Both Oghobaase and Okpokoworuk still are likely to be major contributors in the long run. Meanwhile, less-touted freshmen such as giant Joe Suder and Cliff Respress are playing as true freshmen up front, and both appear to be learning on the job. It no longer looks as if Duke will get much immediate-impact help for the defensive line.
p Quarterback: The second major component of Roof's recruiting success was his ability to land two solid quarterback prospects in Gene Delle Donne of Delaware and Zack Asack from Massachusetts.
But it's now likely that, barring a string of catastrophic injuries, neither will see action this season. One or the other -- Delle Donne especially -- still could be the answer Roof is looking for at quarterback, but that's a long-term, not a short-term, solution.
Ironically, another true freshman quarterback already has found his way to the field. Marcus Jones, a gifted all-around athlete from Georgia, actually lined up as a starter at wide receiver against ECU. He's caught a pass in each game.
The question is whether Jones, who's also listed as Duke's third-team QB, will get a chance to play that position at some point this season? It appears that Roof will go for now with the uninspiring tandem of redshirt juniors Mike Schneider and Curt Dukes. But if the season gets away from the Devils -- and that could happen, with a mid-October lineup of Miami, Georgia Tech and Florida State looming -- it might be time for Roof to give the talented Jones a shot. It could help him decide if Jones has a future at QB or should become a full-time receiver.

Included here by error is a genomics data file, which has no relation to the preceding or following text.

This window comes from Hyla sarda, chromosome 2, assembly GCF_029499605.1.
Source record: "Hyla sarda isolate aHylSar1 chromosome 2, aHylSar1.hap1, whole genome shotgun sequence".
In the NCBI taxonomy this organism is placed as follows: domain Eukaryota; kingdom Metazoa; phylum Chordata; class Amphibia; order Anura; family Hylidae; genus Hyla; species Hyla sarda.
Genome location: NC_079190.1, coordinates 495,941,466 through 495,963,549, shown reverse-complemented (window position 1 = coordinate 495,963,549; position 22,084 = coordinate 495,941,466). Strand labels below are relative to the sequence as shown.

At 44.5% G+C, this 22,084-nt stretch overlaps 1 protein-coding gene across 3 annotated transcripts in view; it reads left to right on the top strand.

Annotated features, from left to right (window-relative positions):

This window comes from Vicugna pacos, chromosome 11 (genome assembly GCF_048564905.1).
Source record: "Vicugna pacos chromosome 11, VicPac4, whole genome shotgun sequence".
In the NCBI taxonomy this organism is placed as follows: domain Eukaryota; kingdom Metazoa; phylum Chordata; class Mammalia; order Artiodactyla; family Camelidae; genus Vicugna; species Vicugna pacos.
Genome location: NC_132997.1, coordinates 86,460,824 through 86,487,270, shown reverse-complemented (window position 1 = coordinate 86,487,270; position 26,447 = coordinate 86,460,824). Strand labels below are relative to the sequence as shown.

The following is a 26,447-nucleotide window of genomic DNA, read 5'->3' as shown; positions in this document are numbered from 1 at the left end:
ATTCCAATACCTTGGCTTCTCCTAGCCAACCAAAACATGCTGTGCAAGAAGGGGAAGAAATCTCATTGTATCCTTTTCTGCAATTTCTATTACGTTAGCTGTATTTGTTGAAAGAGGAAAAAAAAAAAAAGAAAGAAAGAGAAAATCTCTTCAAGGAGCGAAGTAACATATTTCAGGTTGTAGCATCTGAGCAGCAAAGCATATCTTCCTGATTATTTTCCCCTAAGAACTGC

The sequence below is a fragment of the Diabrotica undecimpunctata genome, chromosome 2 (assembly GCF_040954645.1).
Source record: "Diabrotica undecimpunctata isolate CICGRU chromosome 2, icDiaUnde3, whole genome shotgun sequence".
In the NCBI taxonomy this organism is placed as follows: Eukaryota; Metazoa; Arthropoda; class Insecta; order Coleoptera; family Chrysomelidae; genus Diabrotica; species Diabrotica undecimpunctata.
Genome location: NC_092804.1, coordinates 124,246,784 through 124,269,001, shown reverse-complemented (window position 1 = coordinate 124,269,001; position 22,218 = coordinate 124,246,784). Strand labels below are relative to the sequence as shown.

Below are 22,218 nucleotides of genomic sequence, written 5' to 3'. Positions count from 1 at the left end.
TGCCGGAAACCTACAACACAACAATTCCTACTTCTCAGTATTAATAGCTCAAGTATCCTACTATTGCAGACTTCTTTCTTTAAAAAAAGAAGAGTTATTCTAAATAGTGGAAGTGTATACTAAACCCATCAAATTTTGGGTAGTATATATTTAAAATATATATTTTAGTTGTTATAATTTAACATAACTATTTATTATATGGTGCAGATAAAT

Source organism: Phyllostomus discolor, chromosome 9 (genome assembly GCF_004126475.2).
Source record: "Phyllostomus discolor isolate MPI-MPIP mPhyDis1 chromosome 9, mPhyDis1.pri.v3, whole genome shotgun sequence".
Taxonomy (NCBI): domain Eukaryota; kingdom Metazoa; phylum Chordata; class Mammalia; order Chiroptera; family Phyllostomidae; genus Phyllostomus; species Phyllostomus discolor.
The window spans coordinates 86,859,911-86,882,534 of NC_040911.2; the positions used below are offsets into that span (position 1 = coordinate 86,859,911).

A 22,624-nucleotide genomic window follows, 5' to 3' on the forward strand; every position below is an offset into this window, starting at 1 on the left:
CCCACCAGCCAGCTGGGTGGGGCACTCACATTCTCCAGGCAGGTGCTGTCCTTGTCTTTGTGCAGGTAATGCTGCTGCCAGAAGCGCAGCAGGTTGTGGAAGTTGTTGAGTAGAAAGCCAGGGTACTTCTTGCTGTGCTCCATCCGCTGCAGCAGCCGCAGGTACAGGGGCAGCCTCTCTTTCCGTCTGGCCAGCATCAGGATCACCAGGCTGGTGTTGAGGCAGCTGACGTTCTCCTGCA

There is hope for the future, but expectations for the present must be tempered for a team that played 15 true freshmen against a top-10 opponent (as Duke did against Tech). As good as Roof's recruiting has been, it has not been Miami- or FSU-type success. Most of the kids he's bringing in aren't nearly as capable of making an immediate impact.
That's especially true up front, where it takes time for normal programs to develop their strength and experience. Sophomore offensive linemen Matt Rumsey and Zack Maurides might be good players some day, as their play against ECU indicated. But they still need to get a lot stronger and more experienced to handle the top-level ACC defensive fronts, as Tech's domination at the line of scrimmage proved.